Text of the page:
Thursday, July 24, 2014

Lunch At The Pier

Sour Dough Bread with Real Butter

This fresh loaf of bread tasted and smelled so good!!!  And it comes with good quality "real butter", not the whipped up Margarine or simulated butter that I hate.  Why don't the grocery stores sell  good bread like this ??  The strange smell of the grocery stores' bread  aisles always makes me feel nauseous.

Pier with Yatchs

This restaurant has plenty of seats with a great view of the Marina.  Whenever I start feeling a little less optimistic about my life, I do feel upbeat again when I  come out here and stare at the yachts.


This is a $20.00  3-courses pre-fixe Dine LA promotion that includes my favorite Manhattan Clam Chowder.  America should be so proud of inventing this Clam Chowder. This is one of my favorite American foods. This reminds me of my most favorite Portuguese Oxtail Soup that I always had whenever I took my weekend trips to Hong Kong's sister city, Macao.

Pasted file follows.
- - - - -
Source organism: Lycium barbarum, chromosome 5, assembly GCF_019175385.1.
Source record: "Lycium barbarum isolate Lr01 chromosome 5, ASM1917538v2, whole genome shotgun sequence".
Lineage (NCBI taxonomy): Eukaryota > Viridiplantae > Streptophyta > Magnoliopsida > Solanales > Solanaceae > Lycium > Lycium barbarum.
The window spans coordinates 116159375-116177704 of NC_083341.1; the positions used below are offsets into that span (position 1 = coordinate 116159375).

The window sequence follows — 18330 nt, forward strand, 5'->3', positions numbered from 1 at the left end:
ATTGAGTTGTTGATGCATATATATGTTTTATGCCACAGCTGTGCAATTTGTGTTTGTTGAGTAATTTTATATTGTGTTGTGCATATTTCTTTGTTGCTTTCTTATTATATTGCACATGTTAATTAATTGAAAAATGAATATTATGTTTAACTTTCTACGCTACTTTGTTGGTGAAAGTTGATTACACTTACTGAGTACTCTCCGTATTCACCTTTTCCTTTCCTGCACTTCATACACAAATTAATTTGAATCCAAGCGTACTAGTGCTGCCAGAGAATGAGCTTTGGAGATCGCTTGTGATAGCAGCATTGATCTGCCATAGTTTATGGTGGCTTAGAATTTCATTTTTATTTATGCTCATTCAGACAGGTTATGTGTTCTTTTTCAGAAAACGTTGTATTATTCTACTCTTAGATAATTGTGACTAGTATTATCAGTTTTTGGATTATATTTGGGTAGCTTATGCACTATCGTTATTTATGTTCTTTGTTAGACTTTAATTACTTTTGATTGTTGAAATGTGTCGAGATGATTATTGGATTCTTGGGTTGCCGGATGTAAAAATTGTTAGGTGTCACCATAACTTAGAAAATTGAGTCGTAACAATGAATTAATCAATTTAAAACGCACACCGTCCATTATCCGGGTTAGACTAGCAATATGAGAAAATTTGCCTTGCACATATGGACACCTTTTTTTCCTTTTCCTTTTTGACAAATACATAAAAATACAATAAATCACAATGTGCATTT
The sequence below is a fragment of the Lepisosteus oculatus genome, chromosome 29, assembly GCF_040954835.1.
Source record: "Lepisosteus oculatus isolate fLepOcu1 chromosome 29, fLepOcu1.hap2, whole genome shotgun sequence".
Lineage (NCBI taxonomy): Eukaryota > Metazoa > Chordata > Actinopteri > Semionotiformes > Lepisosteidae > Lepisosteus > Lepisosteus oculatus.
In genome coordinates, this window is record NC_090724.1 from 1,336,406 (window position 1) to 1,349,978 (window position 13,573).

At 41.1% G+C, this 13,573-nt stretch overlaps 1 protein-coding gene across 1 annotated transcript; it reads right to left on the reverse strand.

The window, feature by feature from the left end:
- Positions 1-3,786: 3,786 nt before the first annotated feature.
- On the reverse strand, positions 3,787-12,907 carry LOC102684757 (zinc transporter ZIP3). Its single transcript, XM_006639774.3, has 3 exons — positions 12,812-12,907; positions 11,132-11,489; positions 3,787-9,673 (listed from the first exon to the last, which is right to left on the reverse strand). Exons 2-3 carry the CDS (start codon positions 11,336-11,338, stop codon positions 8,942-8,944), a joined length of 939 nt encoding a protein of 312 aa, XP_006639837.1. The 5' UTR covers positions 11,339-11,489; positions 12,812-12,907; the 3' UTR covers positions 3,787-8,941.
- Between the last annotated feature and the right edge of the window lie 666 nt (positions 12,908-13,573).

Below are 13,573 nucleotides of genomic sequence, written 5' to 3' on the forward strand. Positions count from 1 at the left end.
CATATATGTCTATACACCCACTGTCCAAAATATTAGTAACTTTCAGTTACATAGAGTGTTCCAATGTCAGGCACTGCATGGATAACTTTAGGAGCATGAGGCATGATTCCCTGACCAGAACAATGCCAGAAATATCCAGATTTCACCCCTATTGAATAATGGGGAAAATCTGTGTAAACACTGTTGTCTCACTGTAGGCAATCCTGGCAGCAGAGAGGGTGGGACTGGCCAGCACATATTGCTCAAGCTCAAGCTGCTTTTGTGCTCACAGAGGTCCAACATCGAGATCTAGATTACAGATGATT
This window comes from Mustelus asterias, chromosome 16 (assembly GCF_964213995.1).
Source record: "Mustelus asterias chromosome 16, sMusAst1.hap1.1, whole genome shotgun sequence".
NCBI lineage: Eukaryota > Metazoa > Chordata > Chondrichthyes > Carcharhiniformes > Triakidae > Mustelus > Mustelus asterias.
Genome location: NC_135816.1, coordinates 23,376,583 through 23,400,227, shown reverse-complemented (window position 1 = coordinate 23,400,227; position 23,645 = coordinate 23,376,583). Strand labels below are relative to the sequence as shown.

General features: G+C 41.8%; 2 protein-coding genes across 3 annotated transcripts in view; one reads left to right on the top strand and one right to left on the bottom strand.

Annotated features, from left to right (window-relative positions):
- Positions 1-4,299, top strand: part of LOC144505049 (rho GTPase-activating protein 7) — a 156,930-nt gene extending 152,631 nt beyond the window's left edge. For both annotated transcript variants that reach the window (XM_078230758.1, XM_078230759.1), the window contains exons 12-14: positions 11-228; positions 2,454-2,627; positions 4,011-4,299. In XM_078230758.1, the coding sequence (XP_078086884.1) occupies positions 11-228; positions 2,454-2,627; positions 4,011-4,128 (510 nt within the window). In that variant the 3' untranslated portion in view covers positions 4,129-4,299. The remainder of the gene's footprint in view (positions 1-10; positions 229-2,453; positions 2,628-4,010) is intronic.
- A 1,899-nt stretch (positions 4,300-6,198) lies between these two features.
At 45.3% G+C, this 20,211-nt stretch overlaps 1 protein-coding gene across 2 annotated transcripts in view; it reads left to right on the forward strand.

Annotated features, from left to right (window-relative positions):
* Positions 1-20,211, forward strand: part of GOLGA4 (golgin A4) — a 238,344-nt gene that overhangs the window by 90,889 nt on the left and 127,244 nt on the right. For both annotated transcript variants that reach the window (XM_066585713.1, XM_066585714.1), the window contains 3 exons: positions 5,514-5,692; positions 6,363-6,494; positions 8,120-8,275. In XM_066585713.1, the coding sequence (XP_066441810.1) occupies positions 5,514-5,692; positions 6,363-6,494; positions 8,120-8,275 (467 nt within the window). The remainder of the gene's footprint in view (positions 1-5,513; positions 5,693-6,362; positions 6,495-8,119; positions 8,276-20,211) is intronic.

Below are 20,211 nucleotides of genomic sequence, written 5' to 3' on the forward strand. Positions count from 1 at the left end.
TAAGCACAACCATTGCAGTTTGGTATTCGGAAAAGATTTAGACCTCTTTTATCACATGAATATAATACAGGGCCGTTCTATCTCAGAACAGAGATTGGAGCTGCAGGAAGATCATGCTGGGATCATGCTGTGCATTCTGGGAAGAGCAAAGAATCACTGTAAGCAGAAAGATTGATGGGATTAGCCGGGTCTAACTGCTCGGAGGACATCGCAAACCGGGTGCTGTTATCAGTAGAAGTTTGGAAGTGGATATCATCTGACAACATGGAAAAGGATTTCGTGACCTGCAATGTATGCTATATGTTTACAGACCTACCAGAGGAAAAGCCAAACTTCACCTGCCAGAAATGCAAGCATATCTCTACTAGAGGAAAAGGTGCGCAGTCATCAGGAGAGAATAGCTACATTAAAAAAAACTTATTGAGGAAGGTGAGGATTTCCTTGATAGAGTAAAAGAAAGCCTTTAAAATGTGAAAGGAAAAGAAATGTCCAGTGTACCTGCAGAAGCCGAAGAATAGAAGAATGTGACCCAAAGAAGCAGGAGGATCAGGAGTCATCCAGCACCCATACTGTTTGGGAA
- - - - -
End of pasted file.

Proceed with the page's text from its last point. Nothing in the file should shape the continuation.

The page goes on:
fish wall decor

One reason that I'm unable to give up eating out and save money is because I enjoy looking at the interior decorations of the restaurants.  Dining out at restaurants give me a change of scenery other than the same boring dining area in my small apartment.

Mahi Mahi Sliders

The main course was the grilled Mahi Mahi Sliders. The fish tasted really good and the french fries were so much better than McDonald's.  I could only finish half so I took home the rest for dinner.

I found the lamps really quaint.  It's amazing  to see how old black and white blown up photos always add character to the wall.  
ice-cream Sundays